About 400 people showed up to celebrate at Hanford Mills Museum's Independence Day celebration Thursday in East Meredith, according to Liz Callahan, the museum's executive director. 

Lively music from the Hanford Mills String Band filled the air as visitors fished on Mill Pond, viewed steam and water power demonstrations and lapped up freshly made ice cream. 

Hanford Mills Museum has been holding the July 4 event for about 40 years, Callahan said.

Hanford Mills was purchased by David Josiah Hanford in 1860, according to the museum's website. Under the ownership of the Hanfords, the mill grew into a rural industrial complex that included a sawmill, gristmill, feed mill, woodworking shop and hardware store. In 1898, Hanford Mills accessed the waters of Kortright Creek to provide the town electricity for the first time. The Hanfords also used steam and gasoline engines to power the mill and its electric dynamo. 

Hanford Mills Museum's modern day July 4 celebrations pay homage to this with steam power and water power demonstrations in the museum’s historic sawmill, gristmill and woodworking shop. The museum hosts its Ice Harvest Festival every February, a nod to the importance of ice as a winter crop for farmers before refrigerators existed. That ice is kept frozen in the museum’s ice house, packed with mounds of sawdust from the mill.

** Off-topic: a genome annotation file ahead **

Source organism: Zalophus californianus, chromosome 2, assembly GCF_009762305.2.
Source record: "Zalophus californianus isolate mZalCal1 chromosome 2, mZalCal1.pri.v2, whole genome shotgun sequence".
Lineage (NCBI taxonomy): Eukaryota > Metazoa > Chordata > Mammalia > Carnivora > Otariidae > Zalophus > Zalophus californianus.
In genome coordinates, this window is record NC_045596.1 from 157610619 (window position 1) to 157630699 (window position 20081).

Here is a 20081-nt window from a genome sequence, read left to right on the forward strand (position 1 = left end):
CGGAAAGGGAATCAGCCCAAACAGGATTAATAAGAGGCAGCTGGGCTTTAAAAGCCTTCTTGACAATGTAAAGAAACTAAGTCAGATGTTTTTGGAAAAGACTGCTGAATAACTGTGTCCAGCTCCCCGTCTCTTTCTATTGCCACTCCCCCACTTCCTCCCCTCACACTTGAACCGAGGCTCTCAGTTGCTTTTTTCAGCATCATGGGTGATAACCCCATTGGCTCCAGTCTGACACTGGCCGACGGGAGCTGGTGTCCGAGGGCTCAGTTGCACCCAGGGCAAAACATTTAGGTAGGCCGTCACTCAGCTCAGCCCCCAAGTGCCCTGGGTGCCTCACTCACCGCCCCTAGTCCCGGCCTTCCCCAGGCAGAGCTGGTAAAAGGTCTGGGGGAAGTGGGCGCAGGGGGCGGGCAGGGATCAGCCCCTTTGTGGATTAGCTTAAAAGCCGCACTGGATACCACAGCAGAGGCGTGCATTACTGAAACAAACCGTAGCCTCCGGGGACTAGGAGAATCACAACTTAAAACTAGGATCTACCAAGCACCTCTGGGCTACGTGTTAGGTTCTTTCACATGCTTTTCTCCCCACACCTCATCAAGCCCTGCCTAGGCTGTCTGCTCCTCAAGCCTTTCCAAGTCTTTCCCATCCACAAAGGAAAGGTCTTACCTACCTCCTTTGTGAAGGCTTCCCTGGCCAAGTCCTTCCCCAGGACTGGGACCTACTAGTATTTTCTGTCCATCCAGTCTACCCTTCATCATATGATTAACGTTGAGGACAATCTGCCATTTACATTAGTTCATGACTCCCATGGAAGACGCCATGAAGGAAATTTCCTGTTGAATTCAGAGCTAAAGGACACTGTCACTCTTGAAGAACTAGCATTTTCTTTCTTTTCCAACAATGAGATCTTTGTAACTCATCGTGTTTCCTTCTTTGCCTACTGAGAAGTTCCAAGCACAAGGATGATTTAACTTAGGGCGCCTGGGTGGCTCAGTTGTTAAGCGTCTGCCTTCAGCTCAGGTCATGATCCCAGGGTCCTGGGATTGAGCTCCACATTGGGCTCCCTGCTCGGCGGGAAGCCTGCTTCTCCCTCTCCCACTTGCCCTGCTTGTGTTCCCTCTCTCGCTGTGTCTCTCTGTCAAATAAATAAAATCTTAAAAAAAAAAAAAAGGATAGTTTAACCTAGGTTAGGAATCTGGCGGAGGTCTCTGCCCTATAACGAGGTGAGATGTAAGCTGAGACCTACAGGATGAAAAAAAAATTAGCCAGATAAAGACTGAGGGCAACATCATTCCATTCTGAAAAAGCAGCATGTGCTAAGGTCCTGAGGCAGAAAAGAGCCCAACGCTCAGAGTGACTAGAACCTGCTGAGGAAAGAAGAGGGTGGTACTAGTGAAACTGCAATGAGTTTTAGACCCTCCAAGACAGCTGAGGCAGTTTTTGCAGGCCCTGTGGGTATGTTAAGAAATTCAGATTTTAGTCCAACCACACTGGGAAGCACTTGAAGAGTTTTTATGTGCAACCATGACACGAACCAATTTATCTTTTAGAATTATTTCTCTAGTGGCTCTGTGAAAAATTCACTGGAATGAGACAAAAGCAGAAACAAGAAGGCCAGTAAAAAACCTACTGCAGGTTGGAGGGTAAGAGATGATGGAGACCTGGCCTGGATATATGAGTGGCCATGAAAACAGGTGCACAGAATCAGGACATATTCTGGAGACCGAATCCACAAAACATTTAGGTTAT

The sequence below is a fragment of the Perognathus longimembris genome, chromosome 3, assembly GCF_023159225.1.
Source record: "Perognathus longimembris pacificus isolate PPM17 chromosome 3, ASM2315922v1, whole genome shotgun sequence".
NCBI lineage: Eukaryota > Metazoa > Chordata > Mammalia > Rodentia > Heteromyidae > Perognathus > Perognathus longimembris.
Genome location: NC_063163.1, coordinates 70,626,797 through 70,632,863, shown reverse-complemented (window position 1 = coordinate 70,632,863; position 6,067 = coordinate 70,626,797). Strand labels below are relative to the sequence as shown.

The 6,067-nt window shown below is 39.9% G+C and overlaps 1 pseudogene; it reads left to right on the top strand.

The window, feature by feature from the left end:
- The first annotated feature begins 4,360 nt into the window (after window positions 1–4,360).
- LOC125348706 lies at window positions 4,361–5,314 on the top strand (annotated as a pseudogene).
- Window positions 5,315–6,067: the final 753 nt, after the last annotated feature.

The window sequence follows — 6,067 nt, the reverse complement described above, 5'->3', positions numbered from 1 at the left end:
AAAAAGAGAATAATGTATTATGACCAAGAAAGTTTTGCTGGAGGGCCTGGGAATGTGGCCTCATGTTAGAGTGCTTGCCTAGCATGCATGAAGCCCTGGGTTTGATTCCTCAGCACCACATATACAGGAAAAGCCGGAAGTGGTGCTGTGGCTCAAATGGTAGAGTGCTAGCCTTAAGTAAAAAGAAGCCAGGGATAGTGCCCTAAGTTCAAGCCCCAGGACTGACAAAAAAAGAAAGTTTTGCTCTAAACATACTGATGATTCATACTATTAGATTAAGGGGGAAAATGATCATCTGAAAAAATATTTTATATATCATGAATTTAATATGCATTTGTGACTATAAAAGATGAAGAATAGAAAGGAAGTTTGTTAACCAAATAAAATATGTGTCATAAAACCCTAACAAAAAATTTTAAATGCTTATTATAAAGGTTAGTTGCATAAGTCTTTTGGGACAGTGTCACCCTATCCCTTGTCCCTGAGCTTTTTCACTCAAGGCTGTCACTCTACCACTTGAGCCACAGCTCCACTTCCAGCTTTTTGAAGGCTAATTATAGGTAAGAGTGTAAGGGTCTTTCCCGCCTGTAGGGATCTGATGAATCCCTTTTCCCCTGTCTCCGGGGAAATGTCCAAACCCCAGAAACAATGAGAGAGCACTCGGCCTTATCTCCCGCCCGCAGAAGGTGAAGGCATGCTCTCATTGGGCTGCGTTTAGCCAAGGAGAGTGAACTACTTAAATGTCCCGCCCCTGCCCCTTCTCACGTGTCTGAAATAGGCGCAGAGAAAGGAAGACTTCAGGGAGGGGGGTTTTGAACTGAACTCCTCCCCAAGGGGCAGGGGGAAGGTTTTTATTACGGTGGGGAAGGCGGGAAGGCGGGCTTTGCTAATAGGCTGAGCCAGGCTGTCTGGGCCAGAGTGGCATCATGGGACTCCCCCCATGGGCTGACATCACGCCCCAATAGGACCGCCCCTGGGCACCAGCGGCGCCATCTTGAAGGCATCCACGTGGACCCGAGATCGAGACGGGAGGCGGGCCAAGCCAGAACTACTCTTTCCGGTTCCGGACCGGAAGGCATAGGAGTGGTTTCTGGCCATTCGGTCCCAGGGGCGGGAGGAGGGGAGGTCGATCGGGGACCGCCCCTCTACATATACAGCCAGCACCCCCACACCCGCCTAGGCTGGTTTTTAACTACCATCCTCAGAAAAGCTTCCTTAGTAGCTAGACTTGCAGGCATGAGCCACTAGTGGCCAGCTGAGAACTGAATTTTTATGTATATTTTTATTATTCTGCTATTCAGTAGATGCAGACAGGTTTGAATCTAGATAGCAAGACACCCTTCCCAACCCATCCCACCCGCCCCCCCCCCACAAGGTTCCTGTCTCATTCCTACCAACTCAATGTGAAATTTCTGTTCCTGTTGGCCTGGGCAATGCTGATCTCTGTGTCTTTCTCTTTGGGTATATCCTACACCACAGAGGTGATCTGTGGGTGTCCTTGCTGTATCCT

At the July 4 celebration, visitors can sample ice cream chilled with ice cut during the festival, and made using a steam-powered churn. Some people come from as far away as New Jersey and Pennsylvania for the ice harvest festival, Callahan said, and often return in July to taste the ice cream they helped create.

Most people come for the July 4 celebrations from within an hour of the museum, said Callahan. This year, the event drew people from New Jersey, Georgia, Kentucky, Massachusetts, Maryland and Florida. 

"It's this neat combination of people who come every year and people who have never been here before," Callahan said. 

Heather Gewandter lives in Rockville, Maryland, and came to the event with her sister, Jen Gewandter, of Rochester and Owen Ashton, 5 months old, Micah Ashton, 4, and Sadie Tinyk, 5. Though Jen said the kids were mostly excited for the ice cream, they were also fascinated by the water wheel.

"What better thing to do on July 4 than see a little piece of history?" Heather said. 

The Hanford Mills Museum Independence Day celebration started at 10 a.m. and lasted until 4 p.m. It also featured a fishing derby with prizes for kids, frog jumping contests, field games and food from local vendors like Tickled Pink BBQ and Shaver-Hill Farm.

Shweta Karikehalli, staff writer, can be reached at skarikehalli@thedailystar.com or 607-441-7221. Follow her @DS_ShwetaK on Twitter.

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